Is the Open Source movement being suckered by the SSSCA?
There are many reasons the proposed SSSCA is an astoundingly bad idea. But would it kill the open source movement? It’s not obvious. In fact, it’s possible we’re being played for fools.
SSSCA is apparently aimed at providing a technological fix to the problem of copyright violation. It’s so easy to reproduce protected digits, however, that the fix requires taking a wrench to the very gonads of computing. This has raised fears that the SSSCA would have the unintended consequence of killing Linux and other open source software. Here are the fears I’ve found. (If you have more, please let me know.)
“This legislation would make:
a) Building your own computer from commodity parts illegal.
b) Building your own OS illegal.
c) Programming your computer/hardware illegal unless: you only use the officially accepted libraries and agree not to even attempt reverse engineering any of them. “
“By making it a crime to reverse-engineer software to develop compatible open-source products, free software and access to source code may be in dire straits.”
“Essentially, all devices and software that fall into this vague definition of digital interactive technology will have to include encryption so it can’t be copied. This could include VCR tapes, compact discs, and the devices that run them, as well as computers and open source software.”
Thus the argument goes. The Open Source folks argue against the SSSCA by pointing to deleterious consequences (see the ACM’s letter to Hollings for more consequences) while the entertainment industry says pish-tosh, the bill only aims at stopping the pirating of protected works. The language of the bill is astoundingly vague; according to an article in the The Register by Jack Bryar, Hollings isn’t answering questions as simple as “What’s a digital device?” and I couldn’t find anything on Hollings’ site about the SSSCA. But the bill is vague on purpose: it requires the owners of copyrighted digital content and the manufacturers of digital devices to hammer out a solution within 12 months (with a possible 12 month extension); all ties are broken by the Dept. of Commerce. Thus, the bill can fall back on its Noble Intentions, waving its little hands in denial when someone says that it will make it illegal to send a photo of Aunt Tilly to cousin Mark.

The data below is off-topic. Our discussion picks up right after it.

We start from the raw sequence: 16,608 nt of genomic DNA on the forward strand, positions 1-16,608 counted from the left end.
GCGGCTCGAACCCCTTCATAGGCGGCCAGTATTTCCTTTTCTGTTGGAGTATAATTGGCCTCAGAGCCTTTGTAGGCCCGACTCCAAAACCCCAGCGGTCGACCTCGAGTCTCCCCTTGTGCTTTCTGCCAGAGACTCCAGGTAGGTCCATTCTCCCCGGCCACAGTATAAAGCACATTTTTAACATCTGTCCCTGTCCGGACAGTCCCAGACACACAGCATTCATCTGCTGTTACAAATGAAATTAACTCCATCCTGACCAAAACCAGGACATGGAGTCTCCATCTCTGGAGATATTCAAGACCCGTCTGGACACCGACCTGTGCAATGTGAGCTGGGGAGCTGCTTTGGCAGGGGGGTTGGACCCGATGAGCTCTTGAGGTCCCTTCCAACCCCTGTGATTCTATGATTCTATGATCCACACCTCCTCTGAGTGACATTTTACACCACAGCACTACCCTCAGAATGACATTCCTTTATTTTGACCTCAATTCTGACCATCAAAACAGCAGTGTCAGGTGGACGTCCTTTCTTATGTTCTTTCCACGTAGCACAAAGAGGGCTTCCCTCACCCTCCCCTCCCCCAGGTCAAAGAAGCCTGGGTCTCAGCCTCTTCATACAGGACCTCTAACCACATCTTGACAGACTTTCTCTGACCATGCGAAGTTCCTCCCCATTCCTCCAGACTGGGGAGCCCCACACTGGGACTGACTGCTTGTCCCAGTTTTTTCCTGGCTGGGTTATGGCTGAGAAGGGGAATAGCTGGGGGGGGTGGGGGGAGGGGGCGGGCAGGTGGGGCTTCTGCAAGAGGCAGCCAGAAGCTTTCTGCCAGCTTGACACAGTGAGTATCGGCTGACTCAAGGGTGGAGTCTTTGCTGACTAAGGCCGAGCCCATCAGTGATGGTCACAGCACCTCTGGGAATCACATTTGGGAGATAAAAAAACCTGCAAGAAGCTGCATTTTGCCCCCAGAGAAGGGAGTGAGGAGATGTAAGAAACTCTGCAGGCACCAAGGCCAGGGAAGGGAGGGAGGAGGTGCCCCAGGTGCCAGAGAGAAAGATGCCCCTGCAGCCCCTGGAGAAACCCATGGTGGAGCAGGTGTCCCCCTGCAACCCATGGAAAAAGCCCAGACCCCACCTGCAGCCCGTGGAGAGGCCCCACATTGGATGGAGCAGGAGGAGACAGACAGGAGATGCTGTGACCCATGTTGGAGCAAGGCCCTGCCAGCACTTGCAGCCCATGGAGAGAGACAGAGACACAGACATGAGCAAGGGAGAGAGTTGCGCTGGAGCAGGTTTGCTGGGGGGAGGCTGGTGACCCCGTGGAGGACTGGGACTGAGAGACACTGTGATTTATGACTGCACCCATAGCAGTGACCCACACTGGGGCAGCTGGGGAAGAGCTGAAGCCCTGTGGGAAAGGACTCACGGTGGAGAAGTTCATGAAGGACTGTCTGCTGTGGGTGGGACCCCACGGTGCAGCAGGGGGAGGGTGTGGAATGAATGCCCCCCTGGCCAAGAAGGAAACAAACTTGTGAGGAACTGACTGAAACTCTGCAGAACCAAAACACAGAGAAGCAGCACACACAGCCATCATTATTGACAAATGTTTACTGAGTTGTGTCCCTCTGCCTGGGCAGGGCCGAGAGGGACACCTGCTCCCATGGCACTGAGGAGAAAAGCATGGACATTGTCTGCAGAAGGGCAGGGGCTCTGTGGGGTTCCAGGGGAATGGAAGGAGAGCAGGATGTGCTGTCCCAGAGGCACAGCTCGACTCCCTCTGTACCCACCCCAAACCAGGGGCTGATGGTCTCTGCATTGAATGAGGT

And that’s how we’re being suckered. We get in a lather about consequences the bill does not intend. The government and the Committee of Homeland Stranglehold the SSSCA establishes back off of the ludicrously stupid consequences. We shout and rejoice because we won … and meanwhile every frigging disk drive, CPU and piece of carbon paper gets a SSSCA Copyright Validator lock put in it.
There’s almost no chance that the SSSCA will shut down the Open Source movement in a way that the courts will uphold. Yes, we should be alert. Yes, we should write the letters and sign the petitions. But we should not let the SSSCA through even if it made Linux the 51st state.
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